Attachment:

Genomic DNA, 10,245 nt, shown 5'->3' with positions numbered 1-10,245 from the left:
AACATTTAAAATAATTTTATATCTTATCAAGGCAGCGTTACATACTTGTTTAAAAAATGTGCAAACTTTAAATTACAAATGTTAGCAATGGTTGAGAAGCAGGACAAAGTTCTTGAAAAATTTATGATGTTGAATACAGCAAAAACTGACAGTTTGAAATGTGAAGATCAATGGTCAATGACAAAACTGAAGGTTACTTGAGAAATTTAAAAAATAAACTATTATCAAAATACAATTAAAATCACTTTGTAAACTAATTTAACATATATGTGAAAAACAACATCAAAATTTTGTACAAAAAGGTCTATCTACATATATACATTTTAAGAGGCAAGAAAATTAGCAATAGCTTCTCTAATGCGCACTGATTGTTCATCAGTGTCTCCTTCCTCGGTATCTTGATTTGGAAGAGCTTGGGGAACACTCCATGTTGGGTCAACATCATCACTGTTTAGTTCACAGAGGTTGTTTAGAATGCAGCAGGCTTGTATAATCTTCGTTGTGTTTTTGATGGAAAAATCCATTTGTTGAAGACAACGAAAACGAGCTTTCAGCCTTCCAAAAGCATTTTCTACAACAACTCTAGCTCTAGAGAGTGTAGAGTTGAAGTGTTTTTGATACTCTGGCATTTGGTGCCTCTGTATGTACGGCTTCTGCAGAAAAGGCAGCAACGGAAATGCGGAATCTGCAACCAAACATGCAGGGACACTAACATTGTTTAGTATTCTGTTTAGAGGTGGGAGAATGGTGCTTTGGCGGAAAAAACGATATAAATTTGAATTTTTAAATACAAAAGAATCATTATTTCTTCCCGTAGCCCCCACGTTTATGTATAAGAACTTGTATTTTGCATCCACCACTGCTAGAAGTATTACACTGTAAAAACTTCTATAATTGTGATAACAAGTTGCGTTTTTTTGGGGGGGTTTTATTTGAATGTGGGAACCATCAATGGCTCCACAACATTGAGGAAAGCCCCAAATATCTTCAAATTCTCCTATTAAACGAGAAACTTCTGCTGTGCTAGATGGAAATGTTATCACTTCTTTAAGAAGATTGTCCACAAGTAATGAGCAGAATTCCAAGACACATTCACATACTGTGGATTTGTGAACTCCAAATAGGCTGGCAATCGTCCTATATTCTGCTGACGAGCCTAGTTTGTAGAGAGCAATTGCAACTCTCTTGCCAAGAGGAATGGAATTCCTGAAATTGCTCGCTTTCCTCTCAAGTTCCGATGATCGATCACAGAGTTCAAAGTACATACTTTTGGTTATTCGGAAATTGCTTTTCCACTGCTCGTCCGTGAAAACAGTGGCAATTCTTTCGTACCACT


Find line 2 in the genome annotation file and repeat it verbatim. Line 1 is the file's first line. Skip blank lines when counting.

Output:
AACATTTAAAATAATTTTATATCTTATCAAGGCAGCGTTACATACTTGTTTAAAAAATGTGCAAACTTTAAATTACAAATGTTAGCAATGGTTGAGAAGCAGGACAAAGTTCTTGAAAAATTTATGATGTTGAATACAGCAAAAACTGACAGTTTGAAATGTGAAGATCAATGGTCAATGACAAAACTGAAGGTTACTTGAGAAATTTAAAAAATAAACTATTATCAAAATACAATTAAAATCACTTTGTAAACTAATTTAACATATATGTGAAAAACAACATCAAAATTTTGTACAAAAAGGTCTATCTACATATATACATTTTAAGAGGCAAGAAAATTAGCAATAGCTTCTCTAATGCGCACTGATTGTTCATCAGTGTCTCCTTCCTCGGTATCTTGATTTGGAAGAGCTTGGGGAACACTCCATGTTGGGTCAACATCATCACTGTTTAGTTCACAGAGGTTGTTTAGAATGCAGCAGGCTTGTATAATCTTCGTTGTGTTTTTGATGGAAAAATCCATTTGTTGAAGACAACGAAAACGAGCTTTCAGCCTTCCAAAAGCATTTTCTACAACAACTCTAGCTCTAGAGAGTGTAGAGTTGAAGTGTTTTTGATACTCTGGCATTTGGTGCCTCTGTATGTACGGCTTCTGCAGAAAAGGCAGCAACGGAAATGCGGAATCTGCAACCAAACATGCAGGGACACTAACATTGTTTAGTATTCTGTTTAGAGGTGGGAGAATGGTGCTTTGGCGGAAAAAACGATATAAATTTGAATTTTTAAATACAAAAGAATCATTATTTCTTCCCGTAGCCCCCACGTTTATGTATAAGAACTTGTATTTTGCATCCACCACTGCTAGAAGTATTACACTGTAAAAACTTCTATAATTGTGATAACAAGTTGCGTTTTTTTGGGGGGGTTTTATTTGAATGTGGGAACCATCAATGGCTCCACAACATTGAGGAAAGCCCCAAATATCTTCAAATTCTCCTATTAAACGAGAAACTTCTGCTGTGCTAGATGGAAATGTTATCACTTCTTTAAGAAGATTGTCCACAAGTAATGAGCAGAATTCCAAGACACATTCACATACTGTGGATTTGTGAACTCCAAATAGGCTGGCAATCGTCCTATATTCTGCTGACGAGCCTAGTTTGTAGAGAGCAATTGCAACTCTCTTGCCAAGAGGAATGGAATTCCTGAAATTGCTCGCTTTCCTCTCAAGTTCCGATGATCGATCACAGAGTTCAAAGTACATACTTTTGGTTATTCGGAAATTGCTTTTCCACTGCTCGTCCGTGAAAACAGTGGCAATTCTTTCGTACCACT